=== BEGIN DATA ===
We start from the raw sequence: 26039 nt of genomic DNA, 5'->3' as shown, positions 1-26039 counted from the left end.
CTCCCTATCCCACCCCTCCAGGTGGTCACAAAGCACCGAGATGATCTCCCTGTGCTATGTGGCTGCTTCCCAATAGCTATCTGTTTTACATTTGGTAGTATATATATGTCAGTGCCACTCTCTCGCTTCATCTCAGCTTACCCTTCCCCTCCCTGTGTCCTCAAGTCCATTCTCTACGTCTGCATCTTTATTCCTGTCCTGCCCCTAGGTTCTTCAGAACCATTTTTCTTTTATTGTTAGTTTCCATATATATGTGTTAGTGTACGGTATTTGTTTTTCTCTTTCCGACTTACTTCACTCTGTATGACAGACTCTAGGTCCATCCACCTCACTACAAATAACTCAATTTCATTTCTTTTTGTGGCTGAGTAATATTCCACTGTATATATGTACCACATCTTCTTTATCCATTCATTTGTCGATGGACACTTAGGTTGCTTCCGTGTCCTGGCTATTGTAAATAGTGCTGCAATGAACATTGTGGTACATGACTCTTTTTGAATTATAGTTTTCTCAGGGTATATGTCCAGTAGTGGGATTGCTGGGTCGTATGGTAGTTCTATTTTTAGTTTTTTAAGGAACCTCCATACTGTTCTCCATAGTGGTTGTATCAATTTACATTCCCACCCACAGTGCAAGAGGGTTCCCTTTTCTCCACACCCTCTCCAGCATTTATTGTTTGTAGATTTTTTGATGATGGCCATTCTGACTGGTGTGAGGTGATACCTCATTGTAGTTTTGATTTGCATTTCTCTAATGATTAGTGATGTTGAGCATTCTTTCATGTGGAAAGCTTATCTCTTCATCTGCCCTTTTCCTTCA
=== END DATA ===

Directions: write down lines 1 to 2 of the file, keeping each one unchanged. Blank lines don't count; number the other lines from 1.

We start from the raw sequence: 26039 nt of genomic DNA, 5'->3' as shown, positions 1-26039 counted from the left end.
CTCCCTATCCCACCCCTCCAGGTGGTCACAAAGCACCGAGATGATCTCCCTGTGCTATGTGGCTGCTTCCCAATAGCTATCTGTTTTACATTTGGTAGTATATATATGTCAGTGCCACTCTCTCGCTTCATCTCAGCTTACCCTTCCCCTCCCTGTGTCCTCAAGTCCATTCTCTACGTCTGCATCTTTATTCCTGTCCTGCCCCTAGGTTCTTCAGAACCATTTTTCTTTTATTGTTAGTTTCCATATATATGTGTTAGTGTACGGTATTTGTTTTTCTCTTTCCGACTTACTTCACTCTGTATGACAGACTCTAGGTCCATCCACCTCACTACAAATAACTCAATTTCATTTCTTTTTGTGGCTGAGTAATATTCCACTGTATATATGTACCACATCTTCTTTATCCATTCATTTGTCGATGGACACTTAGGTTGCTTCCGTGTCCTGGCTATTGTAAATAGTGCTGCAATGAACATTGTGGTACATGACTCTTTTTGAATTATAGTTTTCTCAGGGTATATGTCCAGTAGTGGGATTGCTGGGTCGTATGGTAGTTCTATTTTTAGTTTTTTAAGGAACCTCCATACTGTTCTCCATAGTGGTTGTATCAATTTACATTCCCACCCACAGTGCAAGAGGGTTCCCTTTTCTCCACACCCTCTCCAGCATTTATTGTTTGTAGATTTTTTGATGATGGCCATTCTGACTGGTGTGAGGTGATACCTCATTGTAGTTTTGATTTGCATTTCTCTAATGATTAGTGATGTTGAGCATTCTTTCATGTGGAAAGCTTATCTCTTCATCTGCCCTTTTCCTTCA